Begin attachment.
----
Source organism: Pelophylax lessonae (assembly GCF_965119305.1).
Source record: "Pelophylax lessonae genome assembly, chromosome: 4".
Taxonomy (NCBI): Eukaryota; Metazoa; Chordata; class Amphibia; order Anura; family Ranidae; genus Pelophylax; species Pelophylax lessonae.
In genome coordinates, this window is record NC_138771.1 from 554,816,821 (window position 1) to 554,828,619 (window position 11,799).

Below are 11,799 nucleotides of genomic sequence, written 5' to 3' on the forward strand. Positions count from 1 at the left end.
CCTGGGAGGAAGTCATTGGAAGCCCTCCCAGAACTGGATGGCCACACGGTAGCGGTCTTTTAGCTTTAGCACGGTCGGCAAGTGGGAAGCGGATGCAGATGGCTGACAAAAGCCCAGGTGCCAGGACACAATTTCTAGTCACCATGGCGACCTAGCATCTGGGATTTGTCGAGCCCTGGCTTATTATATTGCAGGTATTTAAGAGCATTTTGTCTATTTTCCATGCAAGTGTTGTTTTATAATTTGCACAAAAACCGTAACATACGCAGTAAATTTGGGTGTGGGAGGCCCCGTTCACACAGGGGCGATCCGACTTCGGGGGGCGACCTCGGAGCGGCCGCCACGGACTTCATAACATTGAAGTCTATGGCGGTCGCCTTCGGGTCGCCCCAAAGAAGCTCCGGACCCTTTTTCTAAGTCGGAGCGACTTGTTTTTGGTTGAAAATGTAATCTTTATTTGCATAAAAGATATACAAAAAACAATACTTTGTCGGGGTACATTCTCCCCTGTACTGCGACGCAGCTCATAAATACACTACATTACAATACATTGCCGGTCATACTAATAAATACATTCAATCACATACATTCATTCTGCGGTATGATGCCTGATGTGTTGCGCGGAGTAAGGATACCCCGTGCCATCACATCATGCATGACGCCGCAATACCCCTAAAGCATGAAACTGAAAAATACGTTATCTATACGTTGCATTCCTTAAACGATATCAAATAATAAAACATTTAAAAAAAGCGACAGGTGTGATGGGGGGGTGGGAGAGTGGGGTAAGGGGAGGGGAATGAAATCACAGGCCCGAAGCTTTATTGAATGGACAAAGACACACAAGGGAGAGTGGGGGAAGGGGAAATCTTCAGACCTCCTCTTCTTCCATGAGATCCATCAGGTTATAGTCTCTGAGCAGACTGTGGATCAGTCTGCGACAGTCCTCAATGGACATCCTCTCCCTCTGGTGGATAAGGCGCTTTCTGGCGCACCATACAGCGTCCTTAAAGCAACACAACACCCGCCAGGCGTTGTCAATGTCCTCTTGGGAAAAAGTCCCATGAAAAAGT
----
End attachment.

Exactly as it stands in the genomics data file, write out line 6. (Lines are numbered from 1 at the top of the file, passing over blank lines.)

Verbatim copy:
CCTGGGAGGAAGTCATTGGAAGCCCTCCCAGAACTGGATGGCCACACGGTAGCGGTCTTTTAGCTTTAGCACGGTCGGCAAGTGGGAAGCGGATGCAGATGGCTGACAAAAGCCCAGGTGCCAGGACACAATTTCTAGTCACCATGGCGACCTAGCATCTGGGATTTGTCGAGCCCTGGCTTATTATATTGCAGGTATTTAAGAGCATTTTGTCTATTTTCCATGCAAGTGTTGTTTTATAATTTGCACAAAAACCGTAACATACGCAGTAAATTTGGGTGTGGGAGGCCCCGTTCACACAGGGGCGATCCGACTTCGGGGGGCGACCTCGGAGCGGCCGCCACGGACTTCATAACATTGAAGTCTATGGCGGTCGCCTTCGGGTCGCCCCAAAGAAGCTCCGGACCCTTTTTCTAAGTCGGAGCGACTTGTTTTTGGTTGAAAATGTAATCTTTATTTGCATAAAAGATATACAAAAAACAATACTTTGTCGGGGTACATTCTCCCCTGTACTGCGACGCAGCTCATAAATACACTACATTACAATACATTGCCGGTCATACTAATAAATACATTCAATCACATACATTCATTCTGCGGTATGATGCCTGATGTGTTGCGCGGAGTAAGGATACCCCGTGCCATCACATCATGCATGACGCCGCAATACCCCTAAAGCATGAAACTGAAAAATACGTTATCTATACGTTGCATTCCTTAAACGATATCAAATAATAAAACATTTAAAAAAAGCGACAGGTGTGATGGGGGGGTGGGAGAGTGGGGTAAGGGGAGGGGAATGAAATCACAGGCCCGAAGCTTTATTGAATGGACAAAGACACACAAGGGAGAGTGGGGGAAGGGGAAATCTTCAGACCTCCTCTTCTTCCATGAGATCCATCAGGTTATAGTCTCTGAGCAGACTGTGGATCAGTCTGCGACAGTCCTCAATGGACATCCTCTCCCTCTGGTGGATAAGGCGCTTTCTGGCGCACCATACAGCGTCCTTAAAGCAACACAACACCCGCCAGGCGTTGTCAATGTCCTCTTGGGAAAAAGTCCCATGAAAAAGT